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Absorption of Digested Products

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Absorption of Digested Products - Lesson Summary

The food is broken down into simpler molecules and absorbed in different parts of the alimentary canal, but maximum absorption occurs in the villi of the small intestine. These digested nutrients are absorbed into the blood and lymph to transport it throughout the body.
Absorption takes place in the intestinal mucosa, through passive transport and active transport. 

In passive transport, there is no expenditure of energy. There are three types of passive transport – simple diffusion, facilitated transport and osmosis that assist in absorption. Small amounts of glucose, amino acids and electrolytes are generally absorbed from a high concentration medium to a low concentration medium by simple diffusion. Fructose and some amino acids are absorbed down a concentration gradient with the help of a specific carrier protein through facilitated diffusion.

On the other hand, transport of water takes place from a dilute to a concentrated medium through osmosis. Absorption of nutrients such as sodium ions, glucose, galactose and amino acids take place against the concentration gradient through active transport which is much quicker and requires energy.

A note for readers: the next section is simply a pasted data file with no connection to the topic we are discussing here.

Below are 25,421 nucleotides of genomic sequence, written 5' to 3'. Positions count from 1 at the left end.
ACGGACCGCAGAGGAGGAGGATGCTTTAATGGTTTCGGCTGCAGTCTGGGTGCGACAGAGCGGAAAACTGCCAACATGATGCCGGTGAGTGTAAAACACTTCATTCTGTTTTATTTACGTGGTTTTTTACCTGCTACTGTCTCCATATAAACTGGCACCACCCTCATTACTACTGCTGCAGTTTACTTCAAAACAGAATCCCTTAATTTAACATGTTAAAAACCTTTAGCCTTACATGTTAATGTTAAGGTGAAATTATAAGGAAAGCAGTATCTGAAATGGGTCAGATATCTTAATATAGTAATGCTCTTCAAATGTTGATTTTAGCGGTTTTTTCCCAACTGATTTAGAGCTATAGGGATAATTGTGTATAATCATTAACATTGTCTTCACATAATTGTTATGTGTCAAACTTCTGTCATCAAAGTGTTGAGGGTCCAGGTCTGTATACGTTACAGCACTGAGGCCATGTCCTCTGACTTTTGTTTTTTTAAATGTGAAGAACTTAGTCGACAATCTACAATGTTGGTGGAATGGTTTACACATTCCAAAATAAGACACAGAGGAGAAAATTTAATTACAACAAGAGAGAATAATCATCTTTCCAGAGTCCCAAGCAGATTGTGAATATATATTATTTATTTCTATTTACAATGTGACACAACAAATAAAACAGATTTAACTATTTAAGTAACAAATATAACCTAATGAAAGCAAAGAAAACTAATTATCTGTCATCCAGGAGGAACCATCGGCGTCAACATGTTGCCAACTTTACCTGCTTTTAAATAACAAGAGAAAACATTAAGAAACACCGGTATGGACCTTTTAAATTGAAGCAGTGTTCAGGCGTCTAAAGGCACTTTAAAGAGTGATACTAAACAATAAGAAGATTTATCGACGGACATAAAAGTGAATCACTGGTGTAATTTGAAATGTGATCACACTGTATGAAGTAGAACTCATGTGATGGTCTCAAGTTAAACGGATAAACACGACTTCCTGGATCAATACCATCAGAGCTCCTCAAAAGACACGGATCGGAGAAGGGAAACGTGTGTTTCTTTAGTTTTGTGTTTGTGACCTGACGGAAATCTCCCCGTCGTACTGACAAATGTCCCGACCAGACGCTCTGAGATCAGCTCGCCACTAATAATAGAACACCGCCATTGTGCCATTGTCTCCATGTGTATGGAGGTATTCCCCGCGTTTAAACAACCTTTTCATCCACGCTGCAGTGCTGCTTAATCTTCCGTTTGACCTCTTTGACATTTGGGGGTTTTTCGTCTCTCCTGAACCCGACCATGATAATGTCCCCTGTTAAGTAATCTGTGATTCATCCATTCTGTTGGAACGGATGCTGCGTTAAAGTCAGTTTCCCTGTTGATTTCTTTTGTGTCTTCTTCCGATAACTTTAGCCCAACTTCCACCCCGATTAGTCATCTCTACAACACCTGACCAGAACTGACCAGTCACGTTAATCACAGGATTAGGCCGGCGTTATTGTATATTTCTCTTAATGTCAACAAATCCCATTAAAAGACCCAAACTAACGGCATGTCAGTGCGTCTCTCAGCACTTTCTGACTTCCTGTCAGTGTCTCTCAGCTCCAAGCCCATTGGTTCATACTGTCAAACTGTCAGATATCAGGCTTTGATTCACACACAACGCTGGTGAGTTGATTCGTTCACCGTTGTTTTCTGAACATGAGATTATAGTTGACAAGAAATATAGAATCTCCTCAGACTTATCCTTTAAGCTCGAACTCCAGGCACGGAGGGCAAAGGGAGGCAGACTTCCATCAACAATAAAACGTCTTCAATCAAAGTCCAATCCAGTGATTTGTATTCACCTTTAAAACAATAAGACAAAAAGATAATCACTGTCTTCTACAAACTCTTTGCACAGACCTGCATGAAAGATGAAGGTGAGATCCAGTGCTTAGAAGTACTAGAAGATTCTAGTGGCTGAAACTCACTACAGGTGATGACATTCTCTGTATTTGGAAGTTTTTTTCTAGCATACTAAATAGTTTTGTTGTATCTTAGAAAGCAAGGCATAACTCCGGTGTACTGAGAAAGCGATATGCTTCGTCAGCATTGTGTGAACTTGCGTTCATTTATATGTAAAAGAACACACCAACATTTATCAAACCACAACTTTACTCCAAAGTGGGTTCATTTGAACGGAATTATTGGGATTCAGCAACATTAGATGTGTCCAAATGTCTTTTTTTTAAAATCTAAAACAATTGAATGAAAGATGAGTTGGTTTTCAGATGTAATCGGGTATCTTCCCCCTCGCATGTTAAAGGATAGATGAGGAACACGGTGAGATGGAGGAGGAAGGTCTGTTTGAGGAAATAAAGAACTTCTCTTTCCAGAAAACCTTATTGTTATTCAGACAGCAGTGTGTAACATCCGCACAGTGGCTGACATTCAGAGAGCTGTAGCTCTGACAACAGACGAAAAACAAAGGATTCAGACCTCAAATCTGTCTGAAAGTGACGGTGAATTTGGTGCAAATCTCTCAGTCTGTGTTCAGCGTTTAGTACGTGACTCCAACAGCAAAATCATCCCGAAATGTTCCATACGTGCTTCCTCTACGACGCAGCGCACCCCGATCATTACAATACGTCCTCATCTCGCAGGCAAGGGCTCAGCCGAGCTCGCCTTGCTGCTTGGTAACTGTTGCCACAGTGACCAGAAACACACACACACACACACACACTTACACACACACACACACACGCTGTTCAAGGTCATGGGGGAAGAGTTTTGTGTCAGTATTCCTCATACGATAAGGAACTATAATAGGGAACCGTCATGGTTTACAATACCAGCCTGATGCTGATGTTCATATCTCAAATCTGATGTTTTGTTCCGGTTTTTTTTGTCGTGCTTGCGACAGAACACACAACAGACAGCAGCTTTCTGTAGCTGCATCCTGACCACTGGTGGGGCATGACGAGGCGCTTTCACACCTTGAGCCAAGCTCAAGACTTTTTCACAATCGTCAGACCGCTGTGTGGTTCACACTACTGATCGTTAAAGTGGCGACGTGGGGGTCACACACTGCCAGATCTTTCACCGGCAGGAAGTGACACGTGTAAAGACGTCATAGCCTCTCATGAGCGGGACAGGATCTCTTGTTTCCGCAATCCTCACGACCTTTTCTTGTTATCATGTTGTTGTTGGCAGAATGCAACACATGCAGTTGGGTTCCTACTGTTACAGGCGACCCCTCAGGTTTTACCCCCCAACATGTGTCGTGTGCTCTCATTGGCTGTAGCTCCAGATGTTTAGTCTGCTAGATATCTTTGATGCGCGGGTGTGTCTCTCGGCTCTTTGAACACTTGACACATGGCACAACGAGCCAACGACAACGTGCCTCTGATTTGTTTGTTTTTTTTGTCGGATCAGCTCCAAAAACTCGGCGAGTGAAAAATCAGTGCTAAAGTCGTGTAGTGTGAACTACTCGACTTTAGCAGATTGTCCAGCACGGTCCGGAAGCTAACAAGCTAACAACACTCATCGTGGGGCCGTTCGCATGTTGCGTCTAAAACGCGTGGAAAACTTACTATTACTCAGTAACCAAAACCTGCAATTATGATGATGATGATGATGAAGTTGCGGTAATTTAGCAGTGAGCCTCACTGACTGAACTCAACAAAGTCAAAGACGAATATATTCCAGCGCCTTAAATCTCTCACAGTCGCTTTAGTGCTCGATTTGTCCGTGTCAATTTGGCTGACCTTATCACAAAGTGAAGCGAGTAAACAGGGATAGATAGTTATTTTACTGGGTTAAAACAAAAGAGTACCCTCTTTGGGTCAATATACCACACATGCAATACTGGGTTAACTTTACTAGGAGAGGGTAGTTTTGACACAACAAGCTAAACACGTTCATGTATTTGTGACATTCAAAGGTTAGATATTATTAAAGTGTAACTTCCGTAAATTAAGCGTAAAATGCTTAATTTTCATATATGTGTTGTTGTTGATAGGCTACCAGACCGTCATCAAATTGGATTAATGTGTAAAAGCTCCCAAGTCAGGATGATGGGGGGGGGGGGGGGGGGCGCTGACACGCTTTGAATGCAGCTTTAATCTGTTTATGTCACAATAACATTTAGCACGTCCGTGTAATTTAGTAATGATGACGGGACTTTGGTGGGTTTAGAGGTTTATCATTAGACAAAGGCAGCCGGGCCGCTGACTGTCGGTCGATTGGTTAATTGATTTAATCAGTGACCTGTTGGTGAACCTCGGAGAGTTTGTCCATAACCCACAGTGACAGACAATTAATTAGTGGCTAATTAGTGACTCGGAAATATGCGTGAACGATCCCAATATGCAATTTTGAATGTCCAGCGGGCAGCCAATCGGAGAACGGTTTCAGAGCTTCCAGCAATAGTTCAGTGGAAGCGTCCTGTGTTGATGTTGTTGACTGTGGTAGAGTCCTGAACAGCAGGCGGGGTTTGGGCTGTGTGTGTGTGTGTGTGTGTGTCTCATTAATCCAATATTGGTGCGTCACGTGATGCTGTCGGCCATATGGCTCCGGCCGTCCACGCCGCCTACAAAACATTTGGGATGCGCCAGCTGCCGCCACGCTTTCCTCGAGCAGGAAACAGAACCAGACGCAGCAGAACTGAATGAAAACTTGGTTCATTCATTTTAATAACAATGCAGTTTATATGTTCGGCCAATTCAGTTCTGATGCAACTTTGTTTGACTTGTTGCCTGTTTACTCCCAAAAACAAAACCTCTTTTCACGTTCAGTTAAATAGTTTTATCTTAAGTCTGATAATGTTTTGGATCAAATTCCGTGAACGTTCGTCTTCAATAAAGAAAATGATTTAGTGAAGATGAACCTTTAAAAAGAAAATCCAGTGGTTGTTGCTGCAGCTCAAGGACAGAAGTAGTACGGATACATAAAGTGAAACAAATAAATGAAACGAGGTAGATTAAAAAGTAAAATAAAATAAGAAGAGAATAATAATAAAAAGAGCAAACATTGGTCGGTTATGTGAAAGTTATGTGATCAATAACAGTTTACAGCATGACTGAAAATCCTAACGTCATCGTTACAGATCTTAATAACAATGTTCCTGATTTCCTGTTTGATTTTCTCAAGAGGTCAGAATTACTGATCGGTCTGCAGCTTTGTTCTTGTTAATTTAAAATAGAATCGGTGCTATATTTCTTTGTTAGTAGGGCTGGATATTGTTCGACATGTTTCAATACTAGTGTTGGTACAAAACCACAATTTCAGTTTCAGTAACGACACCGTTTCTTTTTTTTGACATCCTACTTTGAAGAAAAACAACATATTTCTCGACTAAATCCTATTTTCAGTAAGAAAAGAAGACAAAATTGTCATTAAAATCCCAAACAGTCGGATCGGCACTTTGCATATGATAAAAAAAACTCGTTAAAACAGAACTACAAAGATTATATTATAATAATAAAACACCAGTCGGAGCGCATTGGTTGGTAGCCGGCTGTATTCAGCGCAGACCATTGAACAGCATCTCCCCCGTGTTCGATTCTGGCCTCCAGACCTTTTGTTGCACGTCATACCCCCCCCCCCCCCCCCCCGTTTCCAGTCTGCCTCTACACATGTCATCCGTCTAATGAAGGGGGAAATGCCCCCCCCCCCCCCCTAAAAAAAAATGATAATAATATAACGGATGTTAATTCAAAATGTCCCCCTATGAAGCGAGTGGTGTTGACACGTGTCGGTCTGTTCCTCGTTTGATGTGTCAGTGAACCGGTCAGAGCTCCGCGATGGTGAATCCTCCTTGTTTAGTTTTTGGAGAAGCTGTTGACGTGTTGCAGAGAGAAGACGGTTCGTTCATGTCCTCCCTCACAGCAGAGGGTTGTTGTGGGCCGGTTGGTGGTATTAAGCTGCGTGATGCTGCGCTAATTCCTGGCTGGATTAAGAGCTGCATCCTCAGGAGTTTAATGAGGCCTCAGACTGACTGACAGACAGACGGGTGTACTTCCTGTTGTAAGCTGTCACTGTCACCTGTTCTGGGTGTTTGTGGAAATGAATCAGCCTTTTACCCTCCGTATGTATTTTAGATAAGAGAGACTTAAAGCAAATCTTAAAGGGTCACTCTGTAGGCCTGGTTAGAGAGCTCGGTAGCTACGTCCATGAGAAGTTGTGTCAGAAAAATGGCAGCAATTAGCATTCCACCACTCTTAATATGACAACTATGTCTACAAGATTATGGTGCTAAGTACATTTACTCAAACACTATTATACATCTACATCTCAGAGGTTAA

Unlike carbohydrates and proteins, fats are not absorbed through the intestinal villi. Fats are first acted upon by bile salts to form small, spherical droplets called micelles which can easily move through the intestinal mucosa. As micelles enter the intestinal mucosa, they are coated with protein to form chylomicrons, which are transported through lacteals in the villi. These lymph vessels ultimately release the absorbed substances into the bloodstream.
Besides the small intestine, drugs are absorbed in the mouth, simple sugars and alcohol are absorbed in the stomach wall, minerals such as potassium and sodium and drugs are absorbed in the large intestine. These absorbed nutrients are transported to different tissues of the body through the blood vessels. This process is called assimilation.
However, the digestive wastes pass through the large intestine, where water is absorbed and waste is solidified into faeces, which finally is eliminated through the anus.
If the food is infected, it causes intestinal infections by helminth worms or inflammation of the intestinal tract due to bacterial or viral infections. If the food is not properly digested, it leads to indigestion, constipation, vomiting and diarrhoea. 


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